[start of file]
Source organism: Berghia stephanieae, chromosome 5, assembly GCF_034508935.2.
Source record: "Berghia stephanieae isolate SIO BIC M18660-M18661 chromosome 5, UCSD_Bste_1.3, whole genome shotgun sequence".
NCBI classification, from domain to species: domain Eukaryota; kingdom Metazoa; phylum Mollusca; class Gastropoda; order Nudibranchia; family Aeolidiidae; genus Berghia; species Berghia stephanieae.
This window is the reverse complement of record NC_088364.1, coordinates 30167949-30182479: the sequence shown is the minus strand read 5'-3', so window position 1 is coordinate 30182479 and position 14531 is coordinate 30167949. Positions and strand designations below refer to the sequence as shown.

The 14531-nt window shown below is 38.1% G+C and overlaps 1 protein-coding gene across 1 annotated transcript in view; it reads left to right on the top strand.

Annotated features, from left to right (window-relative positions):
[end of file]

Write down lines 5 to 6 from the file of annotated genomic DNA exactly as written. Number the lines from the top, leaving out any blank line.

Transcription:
The 14531-nt window shown below is 38.1% G+C and overlaps 1 protein-coding gene across 1 annotated transcript in view; it reads left to right on the top strand.

Annotated features, from left to right (window-relative positions):